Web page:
Alioua blames the delay on political parties who have no expertise or interest in the matter. Nonetheless, he says, the regularization campaign was “a real victory, a real advance. We managed to become a country of immigration.”
Of course there are still drawbacks: Some migrants encounter difficulties renewing their residency status and face corruption, racism and what Alioua calls “the power of the guichet” (the window at which government officials process documents). Yet foreigners are no longer systematically harassed, and in theory they have access to public services such as schools and hospitals.
The regularization process has also allowed for migration in Morocco to be openly studied for the first time. Alioua is a co-author of a study that surveyed more than 1,400 migrants who had applied for residency in Morocco. The study found, among other things, that the majority had arrived in the country by plane and that 92 percent had come from cities. Some 87 percent of the poll’s respondents had completed high school, and 50 percent had a university degree.
These migrants belong to Africa’s “middle class that hasn’t managed to become a middle class,” says Alioua. Sixty-five percent of the respondents said they had come to Morocco thinking of settling there. The kingdom assigns a quota of spots at universities and even scholarships to citizens of neighboring African countries.
While Alioua believes Moroccan officials are moving in the right direction, his biggest concern is a noticeable increase in racism against sub-Saharan Africans. This, he says, is because these migrants are more visible and are increasingly viewed as economic competitors and the beneficiaries of scarce services. He predicts that in 20 years Morocco will have its own anti-immigrant political party, just as many European countries do now.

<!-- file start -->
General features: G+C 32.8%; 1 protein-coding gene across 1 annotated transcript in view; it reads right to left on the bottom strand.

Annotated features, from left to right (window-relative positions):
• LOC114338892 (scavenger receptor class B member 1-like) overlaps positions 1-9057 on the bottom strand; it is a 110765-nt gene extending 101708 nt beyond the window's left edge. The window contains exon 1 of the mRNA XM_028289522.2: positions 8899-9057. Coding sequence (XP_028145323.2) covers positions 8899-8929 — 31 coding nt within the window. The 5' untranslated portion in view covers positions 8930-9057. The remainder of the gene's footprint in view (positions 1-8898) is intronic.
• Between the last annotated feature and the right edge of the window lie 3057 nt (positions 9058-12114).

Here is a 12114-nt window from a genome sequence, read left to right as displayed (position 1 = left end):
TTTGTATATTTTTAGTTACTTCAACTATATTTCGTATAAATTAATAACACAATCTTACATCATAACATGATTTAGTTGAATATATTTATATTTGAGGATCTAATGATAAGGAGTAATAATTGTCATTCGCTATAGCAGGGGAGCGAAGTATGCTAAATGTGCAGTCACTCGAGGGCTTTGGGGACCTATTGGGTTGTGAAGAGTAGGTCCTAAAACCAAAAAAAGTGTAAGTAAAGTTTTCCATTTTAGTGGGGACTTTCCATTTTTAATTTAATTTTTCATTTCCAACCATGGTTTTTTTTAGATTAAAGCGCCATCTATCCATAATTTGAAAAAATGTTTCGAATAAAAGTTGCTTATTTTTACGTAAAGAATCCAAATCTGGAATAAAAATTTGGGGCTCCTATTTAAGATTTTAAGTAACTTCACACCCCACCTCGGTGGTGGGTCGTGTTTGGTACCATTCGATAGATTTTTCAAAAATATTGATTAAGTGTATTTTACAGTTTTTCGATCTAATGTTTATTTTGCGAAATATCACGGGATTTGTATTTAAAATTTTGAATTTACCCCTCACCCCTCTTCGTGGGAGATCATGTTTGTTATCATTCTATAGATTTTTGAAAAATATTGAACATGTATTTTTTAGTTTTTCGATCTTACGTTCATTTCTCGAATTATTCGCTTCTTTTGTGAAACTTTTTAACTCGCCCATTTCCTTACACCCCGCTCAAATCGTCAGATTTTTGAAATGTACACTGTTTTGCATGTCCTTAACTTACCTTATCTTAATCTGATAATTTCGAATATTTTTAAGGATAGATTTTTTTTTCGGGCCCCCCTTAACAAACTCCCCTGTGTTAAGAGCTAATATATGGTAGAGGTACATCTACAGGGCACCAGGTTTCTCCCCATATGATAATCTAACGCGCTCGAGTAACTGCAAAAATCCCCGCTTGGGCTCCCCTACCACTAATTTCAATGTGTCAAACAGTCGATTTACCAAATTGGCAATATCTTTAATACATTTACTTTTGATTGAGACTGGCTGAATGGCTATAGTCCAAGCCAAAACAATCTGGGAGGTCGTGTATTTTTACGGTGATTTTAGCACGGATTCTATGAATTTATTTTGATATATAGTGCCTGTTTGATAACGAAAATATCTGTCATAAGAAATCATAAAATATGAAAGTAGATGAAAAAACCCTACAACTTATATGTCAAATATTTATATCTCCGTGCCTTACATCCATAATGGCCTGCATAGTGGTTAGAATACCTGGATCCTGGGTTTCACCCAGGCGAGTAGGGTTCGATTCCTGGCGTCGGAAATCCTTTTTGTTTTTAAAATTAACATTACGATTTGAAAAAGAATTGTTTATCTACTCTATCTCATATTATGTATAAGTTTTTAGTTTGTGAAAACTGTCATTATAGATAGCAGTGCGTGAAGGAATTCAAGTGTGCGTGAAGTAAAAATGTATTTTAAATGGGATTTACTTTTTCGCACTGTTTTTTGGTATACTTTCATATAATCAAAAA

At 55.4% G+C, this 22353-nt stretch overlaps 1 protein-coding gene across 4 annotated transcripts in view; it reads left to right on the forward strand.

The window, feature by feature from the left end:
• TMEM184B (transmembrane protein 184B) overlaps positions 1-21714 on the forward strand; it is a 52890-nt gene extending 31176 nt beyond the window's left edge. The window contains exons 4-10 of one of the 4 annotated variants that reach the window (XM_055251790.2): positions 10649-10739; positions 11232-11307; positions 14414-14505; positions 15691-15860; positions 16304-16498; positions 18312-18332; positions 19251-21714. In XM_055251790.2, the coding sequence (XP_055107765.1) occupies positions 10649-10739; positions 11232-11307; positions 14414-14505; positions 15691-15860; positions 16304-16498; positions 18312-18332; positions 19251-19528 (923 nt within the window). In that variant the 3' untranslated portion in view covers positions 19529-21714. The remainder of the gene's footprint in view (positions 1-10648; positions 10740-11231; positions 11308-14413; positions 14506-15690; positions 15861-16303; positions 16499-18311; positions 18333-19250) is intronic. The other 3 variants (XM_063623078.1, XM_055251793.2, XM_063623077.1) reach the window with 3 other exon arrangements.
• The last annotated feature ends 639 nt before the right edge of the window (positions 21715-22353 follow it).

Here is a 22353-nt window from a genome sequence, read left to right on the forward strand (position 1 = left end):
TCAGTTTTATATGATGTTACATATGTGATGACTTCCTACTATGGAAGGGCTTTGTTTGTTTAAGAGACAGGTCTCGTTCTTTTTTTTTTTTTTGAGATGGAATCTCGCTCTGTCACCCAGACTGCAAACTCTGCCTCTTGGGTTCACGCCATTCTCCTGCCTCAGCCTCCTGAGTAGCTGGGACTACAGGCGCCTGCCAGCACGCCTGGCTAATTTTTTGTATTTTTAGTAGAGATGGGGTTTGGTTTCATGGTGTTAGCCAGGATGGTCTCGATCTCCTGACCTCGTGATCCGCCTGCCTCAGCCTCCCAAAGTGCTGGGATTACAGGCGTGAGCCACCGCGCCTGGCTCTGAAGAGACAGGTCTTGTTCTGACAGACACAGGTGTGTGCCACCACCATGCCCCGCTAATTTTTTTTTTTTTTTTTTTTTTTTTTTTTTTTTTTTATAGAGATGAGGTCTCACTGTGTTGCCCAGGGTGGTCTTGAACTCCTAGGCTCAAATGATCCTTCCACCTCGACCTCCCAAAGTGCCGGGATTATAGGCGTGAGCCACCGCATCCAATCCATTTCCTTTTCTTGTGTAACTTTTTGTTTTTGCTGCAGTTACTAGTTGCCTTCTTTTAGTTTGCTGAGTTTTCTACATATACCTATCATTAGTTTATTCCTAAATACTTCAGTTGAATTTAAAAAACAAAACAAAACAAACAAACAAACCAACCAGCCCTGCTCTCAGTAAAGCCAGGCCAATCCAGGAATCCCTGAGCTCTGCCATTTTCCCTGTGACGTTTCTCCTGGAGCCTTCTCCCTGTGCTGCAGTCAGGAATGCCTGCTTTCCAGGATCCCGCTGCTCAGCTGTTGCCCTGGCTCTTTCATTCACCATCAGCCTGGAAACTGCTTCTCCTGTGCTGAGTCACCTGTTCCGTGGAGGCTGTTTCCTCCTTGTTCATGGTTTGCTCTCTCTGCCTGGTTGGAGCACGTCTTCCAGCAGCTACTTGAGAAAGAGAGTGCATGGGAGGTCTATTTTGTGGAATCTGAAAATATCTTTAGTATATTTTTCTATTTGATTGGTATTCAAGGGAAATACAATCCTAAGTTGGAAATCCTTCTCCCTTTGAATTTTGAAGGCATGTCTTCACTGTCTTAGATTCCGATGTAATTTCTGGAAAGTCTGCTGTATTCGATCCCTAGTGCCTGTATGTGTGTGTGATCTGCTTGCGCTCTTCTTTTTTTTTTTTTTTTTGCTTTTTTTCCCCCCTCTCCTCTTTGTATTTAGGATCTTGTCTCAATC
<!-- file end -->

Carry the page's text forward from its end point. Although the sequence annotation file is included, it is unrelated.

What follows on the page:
This is despite the fact, Alioua notes, that many Moroccan citizens themselves are migrants to other nations—at least four million Moroccans live in Europe today. But even people who are used to crossing borders will form their identity on the basis of them.
“We need limits to invent ourselves,” says Alioua, referring to the work of the historian and political scientist Benedict Anderson, famous for his concept of nations as “imagined communities.”
“People want to believe in them [the limits],” says Alioua, “and the media participates in popularizing the notion of inside/outside.”
The goal of his work is to help migrant communities articulate their own problems and needs. “We act together to find solutions, and during the action, I analyze,” he says. He shares these analyses with fellow activists and the communities where he conducts his research first, he says, and sometimes their criticism can be harsh.
While he is vocal on many issues, he says, he tries not to speak in the name of migrants and refugees.
“I’ve lived between France and Morocco since I was 6 years old,” he notes. “I am a migrant myself. I experienced difficulties integrating in Morocco, difficulties integrating in France. I know how difficult it can be to join different worlds; I’m a mediator.”